• You bet Clover. I have told them to go inside over and over, but they are still crawling all over my driveway. How do I get rid of them?

          P.S. – Here is a non-govermnet mandated solution for $52.99, no tax and free shipping. Also includes night vision so you can see them in the dark.

          Disregard if you think people are too stupid to get their own.

          • Thanks for that mention of a reversing mirror Garysco, but I think electronic ones are overpriced.

            I’m surprised nobody’s mentioned the reversing mirrors normally fitted to the the top of the rear door on vans:


            Would be a cheaper alternative, or even a replacement for the expensive revcam system when entropy and cheap electronics ensures it goes belly-up. Besides, in using this mirror, at least you’re already looking in the right direction.

  12. Quite a discussion! How did it ever stray from the simple matter of mandating backup cameras to the outright banning of all vehicles, including motorcycles and bicycles? It is a simple inexpensive extra compared to all the other electronic gadgets that many people demand and pay for when buying a car: Adaptive cruise control, lane departure warning, blind spot monitoring systems, touch screens for ordinary controls and for GPS and such! Long is the list!

    Tempest in a tea pot! If one backs accidentally over a child one wishes that one would have had a factory installed backup camera that may have prevented it. The money spent on that may have been less than the cost of the chromed alloy wheels!

    • Clover wrote, “How did it ever stray from the simple matter of mandating backup cameras to the outright banning of all vehicles, including motorcycles and bicycles?”

      You really need to understand why.
      For starters, contemplate the phrase, ‘slippery slope’.

      And ask yourself why you’re not demanding a 5 m.p.h. national speed limit, everywhere.

      • Helot first of all that was not clover. I love your libertarian slippery slope excuses. It is like the ones where a cop gives you a ticket for driving poorly and the next thing in your mind is there will be a slippery slope and the cop will shoot you in the head instead of giving you a ticket. I found that it is impossible to argue with your kind because facts do not matter to you. It is all about what could happen in your mind not what does happen.Clover

        • A Clover, is a Clover, All the world over.
          The one, is the same as the next.
          Their ideas and thoughts (or thoughtlessness) defines them.
          As it is with everyone.

          Some people say ‘The Internet’ represents a process, not an episode, that this ongoing thing called ‘The Internet’ is about a consciousness, the forming of an electronic hive-mind.

          I’d say that perhaps there is only a sharpening of two opposite minds.
          One wants to be free.
          The other wants to rule.

          One is deep, rich, complex and full of life.
          The other is shallow, basic, ruthless and full of death.

          One is aware.
          The other willfully decides to remain ignorant.

          The one is attacked.
          The other attacks.

          Red is gray and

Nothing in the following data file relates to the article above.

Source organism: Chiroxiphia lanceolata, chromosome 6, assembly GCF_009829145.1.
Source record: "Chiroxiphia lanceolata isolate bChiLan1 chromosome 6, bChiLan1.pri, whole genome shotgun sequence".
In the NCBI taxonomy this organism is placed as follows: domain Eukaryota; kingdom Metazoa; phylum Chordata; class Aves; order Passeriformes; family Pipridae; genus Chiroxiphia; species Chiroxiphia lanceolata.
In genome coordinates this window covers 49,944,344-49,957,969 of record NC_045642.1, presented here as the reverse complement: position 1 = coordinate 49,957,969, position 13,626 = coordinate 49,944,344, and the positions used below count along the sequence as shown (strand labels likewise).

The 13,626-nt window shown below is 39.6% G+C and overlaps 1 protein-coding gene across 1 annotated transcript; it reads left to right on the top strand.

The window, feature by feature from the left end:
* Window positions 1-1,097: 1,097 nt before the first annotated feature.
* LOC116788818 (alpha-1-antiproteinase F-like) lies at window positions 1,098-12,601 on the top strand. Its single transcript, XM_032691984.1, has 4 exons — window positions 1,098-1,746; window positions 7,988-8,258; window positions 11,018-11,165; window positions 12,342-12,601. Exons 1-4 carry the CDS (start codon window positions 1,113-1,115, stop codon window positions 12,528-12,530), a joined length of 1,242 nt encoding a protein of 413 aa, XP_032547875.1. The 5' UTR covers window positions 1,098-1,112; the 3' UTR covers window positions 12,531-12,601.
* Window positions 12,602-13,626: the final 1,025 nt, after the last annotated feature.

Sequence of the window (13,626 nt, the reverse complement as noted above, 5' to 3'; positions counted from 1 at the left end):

Yellow white
          But we decide
          Which is right
          Which is an Illusion

          • CloverHelot yes I am full of life. You on the other hand want to change that. You do not want rules. You therefore want more deaths. Drinking and driving laws, reckless driving laws and and the dozens of other safety rules that keep me and my family alive you want to take away. Tell me, does that also give me the right to point a loaded gun in your direction and pull the trigger? It might not hit you so I guess that would be fine with you.

          • “The rules” keep you alive?

            Such a bizarre outlook on life.

            You’d hug “The rules” if you could. …And lick their boots.

            It doesn’t bother you in the least that you act like a pet?

          • Clover – Pointing a loaded gun at someone and pulling the trigger is a violation of that person’s rights. In legal parlance, that would be attempted murder or at the least, assault with a deadly weapon. There is no comparison between that and requiring that all new vehicles have a backup camera. Sheesh!

    • Because, Werner, it’s the PRINCIPLE at stake–if they can mandate this, what else will they mandate in the future?

      Or put differently–why do you want to “solve” all problems with violence?

      Because that’s what you’re proposing…using violence to address a problem.


      I’m a car manufacturer (hypothetically). I make a very, very inexpensive car for poor people to have basic transportation. I agonize over every item’s cost. So, I refuse to spend the $135 to put the cameras in.

      Government tells me I must.

      I refuse.

      In a very shot time, armed government goons will come and put me in a cage, and if I resist, will SHOOT me.

      All because I wanted to keep my car cheap, and refused the “mandate”.

      What about the people who want to buy my cheap car? If I go out of business–or I’m kidnapped and put in a cage–which car will they buy? Ah, they’ll buy the one with all the “mandated” crap they didn’t want, because they were prepared to look around the fucking car before backing up.

      But now they have to buy the mandate-car.

      And it’s not JUST the backup camera–let’s add up just a few of the mandates:
      Antilock brakes
      Antiskid computers and actuators
      Backup camera
      Rollover standards
      Telescoping steering column

      There are literally thousands of these mandates, that very easily double or triple the car’s cost.

      What if? What if I could decide for myself how safe I wanted to feel, and buy accordingly? Isn’t that freedom?